(Bloomberg) -- Health insurance executives including WellPoint Inc. Chief Executive Officer Joseph Swedish will meet with top White House officials today as President Barack Obama seeks to contain political damage over the rollout of online enrollment for his health-care expansion.
The executives will meet with White House Chief of Staff Denis McDonough and Valerie Jarrett, a senior adviser to President Barack Obama, according to Robert Zirkelbach, a spokesman for industry lobbying group America’s Health Insurance Plans. Swedish, leader of the second-biggest U.S. health plan, will attend, Kristin Binns, a spokeswoman for Indianapolis-based WellPoint, says.
Health insurers stand to gain millions of customers in an expansion of private insurance options and the Medicaid program under the Patient Protection and Affordable Care Act of 2010. The industry, though, has raised alarms about faulty data they’ve received from the federal exchange since it opened on Oct. 1. That could keep consumers from getting the coverage they thought they had purchased come next year.
“We have a common goal of increasing access and affordability for health care,” Swedish says. While the exchanges have had a “choppy” opening, WellPoint “remains optimistic” about the long-term opportunities.
The insurer, which covers 35.5 million people and runs 14 state Blue Cross plans, raised its profit forecast for the year, citing lower medical costs and changes from the health law. WellPoint fell 1.3% to $87.31 at 9:31 a.m., after jumping 45% for the year through yesterday.
Public interest in the new coverage “appears robust,” WellPoint’s Swedish says. The company got 35,000 calls at its service center during the first week after the exchanges opened, double its usual volume, the CEO says. Some 45,000 calls came in the second week.
WellPoint has enrolled customers through the federal exchange, he says, declining to give specific numbers.
The White House didn’t immediately respond to requests for comment about the meeting, which isn’t listed on the president’s public schedule. It wasn’t clear whether Obama would drop by the meeting. Obama yesterday drafted his soon-to-be top economic adviser, Jeffrey Zients, to help fix the flawed federal website, healthcare.gov.
The exchange, which serves 36 states, has been plagued by technical issues since it opened Oct. 1, preventing many consumers from signing up for a plan. Fourteen state-run exchanges, including systems in California and New York, have performed better.
Republicans, whose opposition to the law led to a partial government shutdown, will hold two congressional hearings on the website over the next week. The administration has already changed the direction of its rescue work on the site, creating a hit list of upgrades they seek to check off in the coming weeks while bringing in Zients and other advisers.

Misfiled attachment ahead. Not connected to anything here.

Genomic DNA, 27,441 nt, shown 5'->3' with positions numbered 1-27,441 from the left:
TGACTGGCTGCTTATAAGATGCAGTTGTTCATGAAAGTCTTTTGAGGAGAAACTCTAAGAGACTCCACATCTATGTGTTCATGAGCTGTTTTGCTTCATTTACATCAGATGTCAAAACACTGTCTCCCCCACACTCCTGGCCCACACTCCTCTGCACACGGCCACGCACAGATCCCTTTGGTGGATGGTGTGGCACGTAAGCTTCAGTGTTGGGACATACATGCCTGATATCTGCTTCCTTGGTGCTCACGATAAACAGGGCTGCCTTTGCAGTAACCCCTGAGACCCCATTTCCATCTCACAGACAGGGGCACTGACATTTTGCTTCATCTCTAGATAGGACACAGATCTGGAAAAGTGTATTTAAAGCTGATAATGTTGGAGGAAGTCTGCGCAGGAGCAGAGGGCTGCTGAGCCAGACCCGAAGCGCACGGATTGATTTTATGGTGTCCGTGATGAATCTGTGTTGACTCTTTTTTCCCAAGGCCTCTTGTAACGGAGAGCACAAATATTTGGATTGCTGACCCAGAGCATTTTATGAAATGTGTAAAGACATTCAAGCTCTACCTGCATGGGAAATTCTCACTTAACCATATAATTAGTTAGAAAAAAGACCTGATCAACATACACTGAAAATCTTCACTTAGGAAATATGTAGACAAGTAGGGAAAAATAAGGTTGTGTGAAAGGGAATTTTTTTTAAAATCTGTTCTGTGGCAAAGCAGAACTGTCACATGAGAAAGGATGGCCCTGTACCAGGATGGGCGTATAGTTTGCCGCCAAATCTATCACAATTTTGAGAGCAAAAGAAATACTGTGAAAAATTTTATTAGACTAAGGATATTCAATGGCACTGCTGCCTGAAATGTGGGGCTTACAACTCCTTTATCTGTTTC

Spokesmen for UnitedHealth Group Inc., the biggest health insurer, and Aetna Inc., the No. 3 carrier, didn’t immediately respond to queries on whether they would attend the meeting.
Insurers have much at stake in the law. The online exchanges, where people can buy private plans with government subsidies, represent a potential windfall of $205 billion a year in added sales by 2021, according to a report last year from PricewaterhouseCoopers LLP.
The danger from the flawed exchange is that it discourages young and healthy customers from enrolling, threatening the financial stability of the market, Mark Bertolini, the CEO at Hartford, Connecticut-based Aetna, said during an Oct. 14 interview with CNBC.
“We’re in a place now where there’s so much wrong you just don’t know what’s broken until you get a lot of it fixed,” he said of the exchange. “We just have to plow through it.”
Sewdish, on his call, said “there are some challenges going through the application and enrollment process. We knew there would be choppiness going in.”
Centene Corp., which sells exchange plans in nine states, said yesterday that some of the problems may be clearing up. While some issues remain, the St. Louis-based insurer is “not seeing enormous problems right now” with data quality, K. Rone Baldwin, an executive vice president, said on a conference call with analysts.
Centene has adjusted its expectations for early enrollment, seeing “more of a slow ramp as opposed to a big bang,” Baldwin said.
“There is still lots of time,” he said. Still, “as we get into November, it becomes a little bit more concerning.”
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